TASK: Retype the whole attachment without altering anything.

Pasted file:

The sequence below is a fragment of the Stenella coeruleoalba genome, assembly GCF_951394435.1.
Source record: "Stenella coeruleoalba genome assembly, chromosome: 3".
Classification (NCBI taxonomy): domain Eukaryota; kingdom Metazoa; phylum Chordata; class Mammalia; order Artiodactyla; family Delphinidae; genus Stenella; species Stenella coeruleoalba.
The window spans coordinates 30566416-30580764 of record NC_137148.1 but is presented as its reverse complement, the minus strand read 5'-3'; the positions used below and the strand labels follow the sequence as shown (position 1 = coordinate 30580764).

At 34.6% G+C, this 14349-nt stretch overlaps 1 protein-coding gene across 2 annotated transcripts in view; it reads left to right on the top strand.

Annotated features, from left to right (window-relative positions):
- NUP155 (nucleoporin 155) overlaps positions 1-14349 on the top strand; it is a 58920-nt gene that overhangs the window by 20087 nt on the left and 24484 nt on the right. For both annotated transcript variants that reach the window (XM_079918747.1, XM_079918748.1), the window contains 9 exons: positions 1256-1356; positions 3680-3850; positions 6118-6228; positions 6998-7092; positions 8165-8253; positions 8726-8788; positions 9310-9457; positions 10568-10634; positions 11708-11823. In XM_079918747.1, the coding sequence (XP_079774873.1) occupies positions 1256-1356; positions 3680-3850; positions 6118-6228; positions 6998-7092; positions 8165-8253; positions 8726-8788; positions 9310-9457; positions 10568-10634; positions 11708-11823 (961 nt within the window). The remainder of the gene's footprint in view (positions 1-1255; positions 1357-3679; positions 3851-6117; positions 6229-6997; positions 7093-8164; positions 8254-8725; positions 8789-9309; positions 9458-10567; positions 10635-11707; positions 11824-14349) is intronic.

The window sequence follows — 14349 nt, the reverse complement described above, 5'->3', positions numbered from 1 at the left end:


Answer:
The sequence below is a fragment of the Stenella coeruleoalba genome, assembly GCF_951394435.1.
Source record: "Stenella coeruleoalba genome assembly, chromosome: 3".
Classification (NCBI taxonomy): domain Eukaryota; kingdom Metazoa; phylum Chordata; class Mammalia; order Artiodactyla; family Delphinidae; genus Stenella; species Stenella coeruleoalba.
The window spans coordinates 30566416-30580764 of record NC_137148.1 but is presented as its reverse complement, the minus strand read 5'-3'; the positions used below and the strand labels follow the sequence as shown (position 1 = coordinate 30580764).

At 34.6% G+C, this 14349-nt stretch overlaps 1 protein-coding gene across 2 annotated transcripts in view; it reads left to right on the top strand.

Annotated features, from left to right (window-relative positions):
- NUP155 (nucleoporin 155) overlaps positions 1-14349 on the top strand; it is a 58920-nt gene that overhangs the window by 20087 nt on the left and 24484 nt on the right. For both annotated transcript variants that reach the window (XM_079918747.1, XM_079918748.1), the window contains 9 exons: positions 1256-1356; positions 3680-3850; positions 6118-6228; positions 6998-7092; positions 8165-8253; positions 8726-8788; positions 9310-9457; positions 10568-10634; positions 11708-11823. In XM_079918747.1, the coding sequence (XP_079774873.1) occupies positions 1256-1356; positions 3680-3850; positions 6118-6228; positions 6998-7092; positions 8165-8253; positions 8726-8788; positions 9310-9457; positions 10568-10634; positions 11708-11823 (961 nt within the window). The remainder of the gene's footprint in view (positions 1-1255; positions 1357-3679; positions 3851-6117; positions 6229-6997; positions 7093-8164; positions 8254-8725; positions 8789-9309; positions 9458-10567; positions 10635-11707; positions 11824-14349) is intronic.

The window sequence follows — 14349 nt, the reverse complement described above, 5'->3', positions numbered from 1 at the left end: